It’s best to fill up the tank as soon as you can, after Australia’s international benchmark price, Singapore Mogas, rose to $US126 a barrel on Thursday.
Russia’s oil hasn’t been directly targeted by Western sanctions, but it’s a huge card the US and Europe might yet play if Russia presses on with its assault, and traders aren’t willing to touch it.
“The sanctions have led to a de facto ban on Russian oil,” Andy Lipow, president of consulting firm Lipow Oil Associates, told CNN.
If traders continue to shun Russian oil, that could drive up prices around the world as competition heats up to secure barrels of crude from other sources.
The sanctions-panic rippling through the oil market joins an already strained supply chain, caused by COVID.
“There is no relief in sight for Australians with the price of regular unleaded to reach 200 cents per litre after the price of oil jumped over $10 a barrel overnight,” National Roads and Motorists’ Association (NRMA) spokesperson Peter Khoury said.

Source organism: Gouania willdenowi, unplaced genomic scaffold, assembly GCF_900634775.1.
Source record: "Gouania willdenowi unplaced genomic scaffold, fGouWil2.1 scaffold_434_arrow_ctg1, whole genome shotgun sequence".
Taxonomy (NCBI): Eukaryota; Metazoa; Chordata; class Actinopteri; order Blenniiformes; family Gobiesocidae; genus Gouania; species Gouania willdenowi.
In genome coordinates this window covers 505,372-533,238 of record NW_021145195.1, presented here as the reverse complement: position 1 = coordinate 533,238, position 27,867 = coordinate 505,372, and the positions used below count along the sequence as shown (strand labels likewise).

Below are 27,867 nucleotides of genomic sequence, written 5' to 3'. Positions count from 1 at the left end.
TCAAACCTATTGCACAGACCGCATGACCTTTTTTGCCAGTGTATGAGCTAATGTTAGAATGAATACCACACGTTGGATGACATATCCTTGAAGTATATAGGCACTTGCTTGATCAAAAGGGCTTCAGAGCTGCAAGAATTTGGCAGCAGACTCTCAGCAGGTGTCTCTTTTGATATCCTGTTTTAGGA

“If these increases are passed on to customers, the average price could rise to 206.9 cents per litre with highs above 215 centre per litre at the high point of the next cycle in Sydney,” Mr Khoury said.
According to new data from Finder, 2.5 million motorists say the cost of petrol is one of their biggest stresses.
“With price hikes continuing to go along with no sign of dissipating at all, it’s really important that Australians look at ways to save money on their petrol,” Finder’s Kate Browne said.
Recommendations to save coin at the bowser include shopping around using apps that locate low-cost stations, and keeping your grocery receipt vouchers to shave cents off each litre when you next fill up.
Engaging cruise control while driving can also reduce your fuel consumption when accelerating and breaking.